From the article:
According to an analysis by the Massachusetts Institute of Technology, the average American household could expect its yearly energy bill to increase by $3,128 per year.
"It's just wrong," said John Reilly, an energy, environmental and agricultural economist at M.I.T. and one of the authors of the report. "It's wrong in so many ways it's hard to begin."
Not only is it wrong, but he told the House Republicans it was wrong when they asked him.
"Someone from the House Republicans had called me (March 20) and asked about this," Reilly said. "I had explained why the estimate they had was probably incorrect and what they should do to correct it, but I think this wrong number was already floating around by that time."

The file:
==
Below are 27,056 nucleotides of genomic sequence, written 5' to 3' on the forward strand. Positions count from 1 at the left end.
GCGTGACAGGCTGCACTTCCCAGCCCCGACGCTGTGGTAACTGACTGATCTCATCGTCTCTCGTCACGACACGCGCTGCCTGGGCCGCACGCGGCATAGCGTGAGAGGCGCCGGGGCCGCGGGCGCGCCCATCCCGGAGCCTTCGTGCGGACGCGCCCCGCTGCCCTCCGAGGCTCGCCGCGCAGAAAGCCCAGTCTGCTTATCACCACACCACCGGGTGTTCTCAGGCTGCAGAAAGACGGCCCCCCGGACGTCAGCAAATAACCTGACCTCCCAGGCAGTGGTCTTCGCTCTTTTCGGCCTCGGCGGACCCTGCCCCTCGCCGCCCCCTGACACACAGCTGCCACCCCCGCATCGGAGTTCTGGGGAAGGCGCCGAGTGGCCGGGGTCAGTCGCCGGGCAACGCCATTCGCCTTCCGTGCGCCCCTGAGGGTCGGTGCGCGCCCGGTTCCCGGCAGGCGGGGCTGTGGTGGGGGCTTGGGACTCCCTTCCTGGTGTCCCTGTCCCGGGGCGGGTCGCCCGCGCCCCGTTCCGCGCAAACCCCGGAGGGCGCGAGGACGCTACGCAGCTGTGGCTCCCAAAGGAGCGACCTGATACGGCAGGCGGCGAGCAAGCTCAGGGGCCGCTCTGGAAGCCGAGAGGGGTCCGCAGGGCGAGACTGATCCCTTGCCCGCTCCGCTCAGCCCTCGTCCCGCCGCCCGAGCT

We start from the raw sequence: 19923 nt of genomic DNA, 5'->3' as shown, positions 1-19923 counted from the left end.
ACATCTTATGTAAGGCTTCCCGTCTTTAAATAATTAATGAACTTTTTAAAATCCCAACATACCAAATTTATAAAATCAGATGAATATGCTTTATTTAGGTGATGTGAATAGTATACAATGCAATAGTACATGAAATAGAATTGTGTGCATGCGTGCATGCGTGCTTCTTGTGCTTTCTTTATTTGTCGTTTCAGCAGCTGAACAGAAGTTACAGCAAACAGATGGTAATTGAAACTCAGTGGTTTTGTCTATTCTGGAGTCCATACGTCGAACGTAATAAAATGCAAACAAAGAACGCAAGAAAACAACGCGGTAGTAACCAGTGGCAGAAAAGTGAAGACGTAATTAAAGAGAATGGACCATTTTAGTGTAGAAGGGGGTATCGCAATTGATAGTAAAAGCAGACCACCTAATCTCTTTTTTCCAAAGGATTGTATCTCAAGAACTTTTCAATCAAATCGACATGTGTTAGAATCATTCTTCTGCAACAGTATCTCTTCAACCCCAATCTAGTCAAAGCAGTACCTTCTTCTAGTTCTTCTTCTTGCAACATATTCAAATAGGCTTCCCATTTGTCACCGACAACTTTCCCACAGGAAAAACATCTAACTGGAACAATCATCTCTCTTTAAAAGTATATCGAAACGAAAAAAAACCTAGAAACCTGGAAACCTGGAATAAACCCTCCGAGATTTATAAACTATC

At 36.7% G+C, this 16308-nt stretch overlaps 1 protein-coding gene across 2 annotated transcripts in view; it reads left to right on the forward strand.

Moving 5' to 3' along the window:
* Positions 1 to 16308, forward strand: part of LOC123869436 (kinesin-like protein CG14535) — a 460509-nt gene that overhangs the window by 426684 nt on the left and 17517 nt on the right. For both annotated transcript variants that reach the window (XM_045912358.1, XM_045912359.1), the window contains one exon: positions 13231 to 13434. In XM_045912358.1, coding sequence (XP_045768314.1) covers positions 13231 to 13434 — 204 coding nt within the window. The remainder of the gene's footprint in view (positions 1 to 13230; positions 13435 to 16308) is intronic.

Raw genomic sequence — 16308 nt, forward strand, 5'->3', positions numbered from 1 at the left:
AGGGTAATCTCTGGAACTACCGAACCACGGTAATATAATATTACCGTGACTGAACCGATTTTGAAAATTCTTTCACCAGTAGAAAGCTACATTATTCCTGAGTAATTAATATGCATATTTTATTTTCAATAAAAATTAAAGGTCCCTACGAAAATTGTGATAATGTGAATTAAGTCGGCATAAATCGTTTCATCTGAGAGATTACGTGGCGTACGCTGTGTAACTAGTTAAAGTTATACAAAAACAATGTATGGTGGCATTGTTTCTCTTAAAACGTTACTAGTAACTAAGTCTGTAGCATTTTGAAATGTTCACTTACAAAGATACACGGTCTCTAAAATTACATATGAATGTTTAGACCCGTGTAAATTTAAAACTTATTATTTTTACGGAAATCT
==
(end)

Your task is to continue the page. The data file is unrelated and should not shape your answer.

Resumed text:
We assumed in the analysis we did that the revenue is returned to households. From data in the report we can calculate the economic cost in each year (percentage loss times the base welfare level in each year), and divide this by the US population, and then multiply this amount by four to estimate the cost for a representative family of four. We further apply an economic discount rate of 4% to get the Net Present Value (NPV) cost in each year in the future. Doing this we find that the NPV cost per family of four starts at about $75 in 2015, rises to nearly $510 by 2025, and then falls to $205 by 2050.
Cross Posted on Dump Bachmann